What the news tells us about our hearts

I just browsed through the stories in my Facebook News feed. I found something in common with these headlines: Pastor Who Told Congregation They Didn’t Have to Wear Masks Hospitalized in ICU with COVID-19 Gwen Stefani and Blake Shelton Are Feeling “Stretched to Their Limit” The worst coronavirus outbreaks are happening in these 15 citiesContinue reading “What the news tells us about our hearts”

#Thoughts&Prayers

Not long ago, #InsteadOfThoughtsAndPrayers was trending on Twitter. I’d like to offer an alternative: #InAdditionToThoughtsAndPrayers. Sure, it would max out my tweet character limit, but it would send a message. With all the suffering and tragedy in the world, thoughts and prayers are indeed not enough, so I get why many people are frustrated byContinue reading “#Thoughts&Prayers”

Good and evil: temporary travel companions

When I read the first pages of the Bible, I notice that the word “good” comes up frequently. The first use of the word “good” in the Bible is in Genesis 1:4, when “God saw that the light was good.” The word is used seven times in Genesis 1, culminating in this: “God saw everythingContinue reading “Good and evil: temporary travel companions”

How to keep your brother from starting a cult

Let’s say that you have a brother named Clive, and people claim that he’s perfect. I mean, he has never done anything wrong. You would know better, right? You know for a fact that he cheated on his sixth grade history exam as well as his first girlfriend, and he is a jerk on Twitter.Continue reading “How to keep your brother from starting a cult”

Why a Protestant would like the idea of purgatory

The image above is a depiction of souls burning in the flames of Purgatory as displayed on the facade of the Church of Ánimas (Capilla de Ánimas) in Santiago de Compostela, Spain. Source/License “The practice of praying for the dead is, I think, the fundamental origin of the doctrine of purgatory. … We often wantContinue reading “Why a Protestant would like the idea of purgatory”

Haiku in the summertime

Sunlight becomesmomentary diamondson the water. I love the challenge of haiku. Reading it and writing it. Haiku in English, that is. I’m as equipped to write authentic Japanese haiku as I am to write actuarial valuation reports. I don’t even know what I just said. Still, English haiku has its demands that make it aContinue reading “Haiku in the summertime”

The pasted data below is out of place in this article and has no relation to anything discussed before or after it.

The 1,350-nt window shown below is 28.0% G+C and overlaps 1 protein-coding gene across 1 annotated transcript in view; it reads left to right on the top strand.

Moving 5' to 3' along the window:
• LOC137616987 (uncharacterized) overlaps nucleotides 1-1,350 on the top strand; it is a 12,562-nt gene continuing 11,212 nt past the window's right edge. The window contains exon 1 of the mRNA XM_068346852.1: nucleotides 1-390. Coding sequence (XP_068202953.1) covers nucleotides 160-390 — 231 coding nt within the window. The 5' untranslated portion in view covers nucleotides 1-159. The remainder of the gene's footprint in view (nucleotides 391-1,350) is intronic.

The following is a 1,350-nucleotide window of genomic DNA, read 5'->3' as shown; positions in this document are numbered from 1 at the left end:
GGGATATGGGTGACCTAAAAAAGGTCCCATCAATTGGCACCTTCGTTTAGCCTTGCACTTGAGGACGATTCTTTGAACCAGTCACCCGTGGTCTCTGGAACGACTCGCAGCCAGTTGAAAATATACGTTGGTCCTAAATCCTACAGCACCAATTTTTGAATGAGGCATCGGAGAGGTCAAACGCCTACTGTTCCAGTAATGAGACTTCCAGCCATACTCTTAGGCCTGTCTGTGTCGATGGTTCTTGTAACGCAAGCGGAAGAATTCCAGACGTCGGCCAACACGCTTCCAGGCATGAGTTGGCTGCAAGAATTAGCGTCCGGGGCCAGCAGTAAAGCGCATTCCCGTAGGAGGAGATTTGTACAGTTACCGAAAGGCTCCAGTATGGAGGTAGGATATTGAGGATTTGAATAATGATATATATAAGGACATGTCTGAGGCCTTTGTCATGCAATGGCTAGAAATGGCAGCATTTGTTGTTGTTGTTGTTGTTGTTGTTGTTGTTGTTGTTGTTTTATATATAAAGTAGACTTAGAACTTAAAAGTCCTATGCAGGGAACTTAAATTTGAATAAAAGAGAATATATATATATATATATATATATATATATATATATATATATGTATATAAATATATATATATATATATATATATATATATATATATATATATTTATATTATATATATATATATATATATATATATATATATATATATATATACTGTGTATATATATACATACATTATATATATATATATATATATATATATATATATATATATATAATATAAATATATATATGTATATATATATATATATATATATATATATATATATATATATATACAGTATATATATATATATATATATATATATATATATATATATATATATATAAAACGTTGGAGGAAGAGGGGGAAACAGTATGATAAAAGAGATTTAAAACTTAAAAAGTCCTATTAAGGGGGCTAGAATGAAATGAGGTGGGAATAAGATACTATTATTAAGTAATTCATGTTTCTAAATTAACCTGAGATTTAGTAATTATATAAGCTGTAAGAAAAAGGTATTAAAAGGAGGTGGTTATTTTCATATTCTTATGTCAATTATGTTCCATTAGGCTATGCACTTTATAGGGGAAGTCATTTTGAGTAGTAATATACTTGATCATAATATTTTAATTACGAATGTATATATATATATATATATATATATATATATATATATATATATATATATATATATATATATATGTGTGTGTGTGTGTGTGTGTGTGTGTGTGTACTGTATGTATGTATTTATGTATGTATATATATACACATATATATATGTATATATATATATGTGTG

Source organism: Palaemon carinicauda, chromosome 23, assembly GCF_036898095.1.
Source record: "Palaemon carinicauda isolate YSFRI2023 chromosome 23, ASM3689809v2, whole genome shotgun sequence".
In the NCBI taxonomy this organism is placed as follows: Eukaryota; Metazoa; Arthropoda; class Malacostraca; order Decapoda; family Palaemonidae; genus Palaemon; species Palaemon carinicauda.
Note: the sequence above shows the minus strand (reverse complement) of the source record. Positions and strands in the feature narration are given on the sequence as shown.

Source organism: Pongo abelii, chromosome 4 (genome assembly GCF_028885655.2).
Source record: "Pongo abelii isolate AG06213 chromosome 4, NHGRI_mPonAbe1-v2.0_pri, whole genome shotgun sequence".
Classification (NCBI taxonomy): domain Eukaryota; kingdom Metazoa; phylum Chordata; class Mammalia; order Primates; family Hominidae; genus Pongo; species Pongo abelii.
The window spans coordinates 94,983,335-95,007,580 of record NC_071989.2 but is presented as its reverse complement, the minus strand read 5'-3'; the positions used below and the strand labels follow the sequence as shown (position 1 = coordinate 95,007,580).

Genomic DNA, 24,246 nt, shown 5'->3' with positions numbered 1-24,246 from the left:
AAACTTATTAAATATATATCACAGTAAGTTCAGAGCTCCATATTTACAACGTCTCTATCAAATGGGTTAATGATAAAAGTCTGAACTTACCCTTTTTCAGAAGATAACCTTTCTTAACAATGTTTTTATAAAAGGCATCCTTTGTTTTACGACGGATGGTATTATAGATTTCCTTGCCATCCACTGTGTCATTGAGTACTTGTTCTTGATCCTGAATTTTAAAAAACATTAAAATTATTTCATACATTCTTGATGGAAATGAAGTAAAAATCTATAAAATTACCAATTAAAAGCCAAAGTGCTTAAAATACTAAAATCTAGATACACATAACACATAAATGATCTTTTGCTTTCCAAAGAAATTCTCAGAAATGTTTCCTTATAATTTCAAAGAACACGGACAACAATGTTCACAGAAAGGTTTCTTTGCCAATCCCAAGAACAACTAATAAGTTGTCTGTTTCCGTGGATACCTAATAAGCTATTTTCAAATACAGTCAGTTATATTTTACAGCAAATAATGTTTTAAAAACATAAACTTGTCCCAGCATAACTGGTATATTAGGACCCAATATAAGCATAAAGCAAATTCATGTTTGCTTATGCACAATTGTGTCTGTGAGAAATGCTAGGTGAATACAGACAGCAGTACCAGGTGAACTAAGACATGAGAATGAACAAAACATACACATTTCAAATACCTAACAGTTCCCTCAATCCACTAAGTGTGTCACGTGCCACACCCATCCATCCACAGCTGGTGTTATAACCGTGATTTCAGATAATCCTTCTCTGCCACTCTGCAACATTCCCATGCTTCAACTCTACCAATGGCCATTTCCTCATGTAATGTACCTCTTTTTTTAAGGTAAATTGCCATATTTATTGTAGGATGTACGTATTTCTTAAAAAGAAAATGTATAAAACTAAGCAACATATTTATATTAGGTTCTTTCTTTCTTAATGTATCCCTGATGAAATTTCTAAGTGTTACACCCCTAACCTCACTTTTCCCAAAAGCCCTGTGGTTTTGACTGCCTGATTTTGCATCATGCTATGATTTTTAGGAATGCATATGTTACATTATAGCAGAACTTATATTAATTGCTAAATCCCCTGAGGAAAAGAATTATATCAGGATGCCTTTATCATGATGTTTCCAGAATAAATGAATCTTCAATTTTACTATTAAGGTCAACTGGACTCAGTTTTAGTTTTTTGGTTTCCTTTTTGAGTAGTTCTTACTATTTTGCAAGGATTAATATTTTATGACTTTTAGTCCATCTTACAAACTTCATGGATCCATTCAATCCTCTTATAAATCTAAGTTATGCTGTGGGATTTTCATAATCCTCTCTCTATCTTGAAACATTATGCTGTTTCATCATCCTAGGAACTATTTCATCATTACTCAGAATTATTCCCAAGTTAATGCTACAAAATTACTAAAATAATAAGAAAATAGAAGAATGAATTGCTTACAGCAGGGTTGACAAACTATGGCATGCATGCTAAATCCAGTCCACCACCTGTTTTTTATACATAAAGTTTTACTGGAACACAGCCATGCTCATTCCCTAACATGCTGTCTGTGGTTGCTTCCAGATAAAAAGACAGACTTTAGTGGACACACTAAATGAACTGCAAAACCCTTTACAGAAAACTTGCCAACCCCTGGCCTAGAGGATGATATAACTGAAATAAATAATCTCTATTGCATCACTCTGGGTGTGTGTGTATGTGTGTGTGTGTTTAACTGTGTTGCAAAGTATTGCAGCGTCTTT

Should Christians obey the laws of government?

You might remember a couple of years ago when then Attorney General Jeff Sessions invoked the Bible to defend the Trump administration’s enforcement of immigration law. What exactly did Sessions say in a speech to law enforcement officers on June 14, 2018? I checked four sources and came up with two different versions. (That should remindContinue reading “Should Christians obey the laws of government?”

Our future depends on history’s most compelling event

Is history’s most compelling event the opening night of Private Lives? I love words and old stuff, so I listen to a BBC radio program from the last century called My Word! Panelists are quizzed on words, literature, and the like. In one episode, the panelists were asked, If you could be present at any historical event,Continue reading “Our future depends on history’s most compelling event”

When do you talk religion and politics?

How wild and crazy was I during my youth? I shared my religious and political views with abandon. Oh, the stories I could tell … Over time, I’ve made adjustments to the way I communicate. In my experience, addressing hot-button topics on Facebook often does more harm than good. Also, spending time on social mediaContinue reading “When do you talk religion and politics?”

4 ways to figure out what’s true and what isn’t

Feeling inundated with information about COVID-19? Before that, perhaps it was the impeachment or Brexit or The Bachelor finale. How do you know what bits of information are true? Here are a few ways to get closer to the truth about anything: 1 Consult multiple reliable sources. See where the consensus lies. 2 Use commonContinue reading “4 ways to figure out what’s true and what isn’t”